SIMRAC GEN 509 enabled the Pathology Department at the National Institute for Occupational Health to upgrade the structure of the autopsy data capture sheet to produce comprehensive annual reports and conduct specific problem-orientated data analyses. It was then possible to quantify the high proportion of pulmonary tuber- culosis in miners at autopsy that appeared to be undiagnosed during life (˜ 60%).
SIMRAC Health 611 clearly demonstrated that significant problems exist with regard to the diagnosis of pulmonary tuberculosis (PTB). Clinicians failed to diagnose PTB in 62% of cases coming to autopsy. The results, although not unique to the mining industry, indicated a need to develop practice habits, which would improve clinical performance.
SIMRAC Health 808 explored an effective method for improving the diagnosis and management of PTB by identifying, producing and distributing appropriate educational material for implementation of best practice. A review of the literature identified process based performance review, undertaken by clinicians themselves, to be one of the most effective ways of developing successful practice habits. The products (a manual in paper format and a CD version of the performance review process, four posters and a bookmark) were piloted with doctors from the gold, coal and platinum industries and from small and large medical centres. They were workshopped and enthusiastically welcomed by the end-users.
The overall aims of SIM 02-08-02 were to entrench the TB Performance Based Process Review (PBPR) and to evaluate the impact of this programme.
During the course of the project, many doctors and other health professionals were trained on the PBPR programme through attendance at various presentations, as well as at on-site mine visits.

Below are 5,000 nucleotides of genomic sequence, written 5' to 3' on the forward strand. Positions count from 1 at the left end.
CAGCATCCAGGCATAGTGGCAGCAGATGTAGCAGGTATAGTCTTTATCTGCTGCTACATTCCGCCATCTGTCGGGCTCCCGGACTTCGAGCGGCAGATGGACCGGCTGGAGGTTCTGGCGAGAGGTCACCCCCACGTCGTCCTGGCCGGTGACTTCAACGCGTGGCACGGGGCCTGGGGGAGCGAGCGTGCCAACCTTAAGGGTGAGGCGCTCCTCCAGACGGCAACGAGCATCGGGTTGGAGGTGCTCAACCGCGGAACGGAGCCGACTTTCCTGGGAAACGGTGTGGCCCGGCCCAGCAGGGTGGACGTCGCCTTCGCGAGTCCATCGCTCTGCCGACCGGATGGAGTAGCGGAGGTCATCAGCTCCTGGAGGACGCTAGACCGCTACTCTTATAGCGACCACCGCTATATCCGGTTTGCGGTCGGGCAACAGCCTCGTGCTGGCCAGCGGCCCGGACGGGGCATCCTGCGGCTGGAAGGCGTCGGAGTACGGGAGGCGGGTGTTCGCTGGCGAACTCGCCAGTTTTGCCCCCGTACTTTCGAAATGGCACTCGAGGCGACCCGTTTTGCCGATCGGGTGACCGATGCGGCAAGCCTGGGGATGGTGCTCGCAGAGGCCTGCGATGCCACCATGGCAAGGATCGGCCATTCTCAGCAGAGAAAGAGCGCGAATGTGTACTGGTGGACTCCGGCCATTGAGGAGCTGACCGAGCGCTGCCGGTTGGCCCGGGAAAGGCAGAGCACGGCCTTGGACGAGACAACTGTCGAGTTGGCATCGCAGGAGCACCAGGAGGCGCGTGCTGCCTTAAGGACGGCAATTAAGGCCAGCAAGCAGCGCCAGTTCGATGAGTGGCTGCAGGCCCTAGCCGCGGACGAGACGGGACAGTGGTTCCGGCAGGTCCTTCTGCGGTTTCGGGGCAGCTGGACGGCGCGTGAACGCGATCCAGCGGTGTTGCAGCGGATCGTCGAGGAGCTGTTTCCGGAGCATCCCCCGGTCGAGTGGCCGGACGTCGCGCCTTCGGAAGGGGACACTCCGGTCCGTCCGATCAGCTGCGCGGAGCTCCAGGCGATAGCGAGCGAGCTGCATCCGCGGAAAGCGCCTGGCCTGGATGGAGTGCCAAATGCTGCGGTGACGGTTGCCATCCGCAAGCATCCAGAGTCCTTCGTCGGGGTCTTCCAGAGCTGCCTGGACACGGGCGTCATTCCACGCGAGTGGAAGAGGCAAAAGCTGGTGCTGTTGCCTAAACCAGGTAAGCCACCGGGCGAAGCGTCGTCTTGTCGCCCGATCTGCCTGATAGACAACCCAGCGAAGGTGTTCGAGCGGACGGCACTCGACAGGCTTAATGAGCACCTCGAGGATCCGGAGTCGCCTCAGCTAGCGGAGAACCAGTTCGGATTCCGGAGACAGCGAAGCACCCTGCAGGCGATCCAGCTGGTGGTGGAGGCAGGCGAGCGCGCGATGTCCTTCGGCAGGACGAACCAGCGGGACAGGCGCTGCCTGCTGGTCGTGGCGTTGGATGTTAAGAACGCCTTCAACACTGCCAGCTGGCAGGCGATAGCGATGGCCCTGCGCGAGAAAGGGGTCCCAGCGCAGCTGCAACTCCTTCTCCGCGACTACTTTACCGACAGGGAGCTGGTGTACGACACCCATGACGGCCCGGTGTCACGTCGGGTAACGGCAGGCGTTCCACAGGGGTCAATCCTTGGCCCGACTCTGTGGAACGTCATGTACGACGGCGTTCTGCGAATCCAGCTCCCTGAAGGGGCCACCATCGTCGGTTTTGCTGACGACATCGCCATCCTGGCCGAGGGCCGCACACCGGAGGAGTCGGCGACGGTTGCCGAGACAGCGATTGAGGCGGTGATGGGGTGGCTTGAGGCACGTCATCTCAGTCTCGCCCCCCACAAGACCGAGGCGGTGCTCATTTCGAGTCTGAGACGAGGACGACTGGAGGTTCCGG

Disappointingly, and despite the efforts of the study team, the mine doctors did not independently participate in the review exercise and submit the review forms. This was primarily due to time constraints and other clinical responsibilities. The literature confirms that these are common reasons for doctors not participating in quality improvement programmes.
Nevertheless, the programme appears to have, at least in part, made an impact on the proportion of missed cases of PTB, which decreased from 65% in 1999 to 54% in 2003 in the mining industry. The platinum industry was targeted in particular, as it has the highest rates of PTB, and the greatest decrease was found in these mines (from 65% to 47%). The doctors themselves were supportive of the programme and stated that it has changed their clinical practices with regard to diagnosing PTB.
- In order to continue this trend in the improvement of PTB diagnosis, the PBPR programme should continue to be marketed in the mining industry.
- Mine doctors should be encouraged to access the information on the website.
- Those hospitals where the greatest improvement took place were notable for the enthusiasm displayed for the PBPR programme by the senior staff members. Thus the support of senior doctors at mines hospitals should be garnered to ensure improved clinical practice with regard to the diagnosis of TB.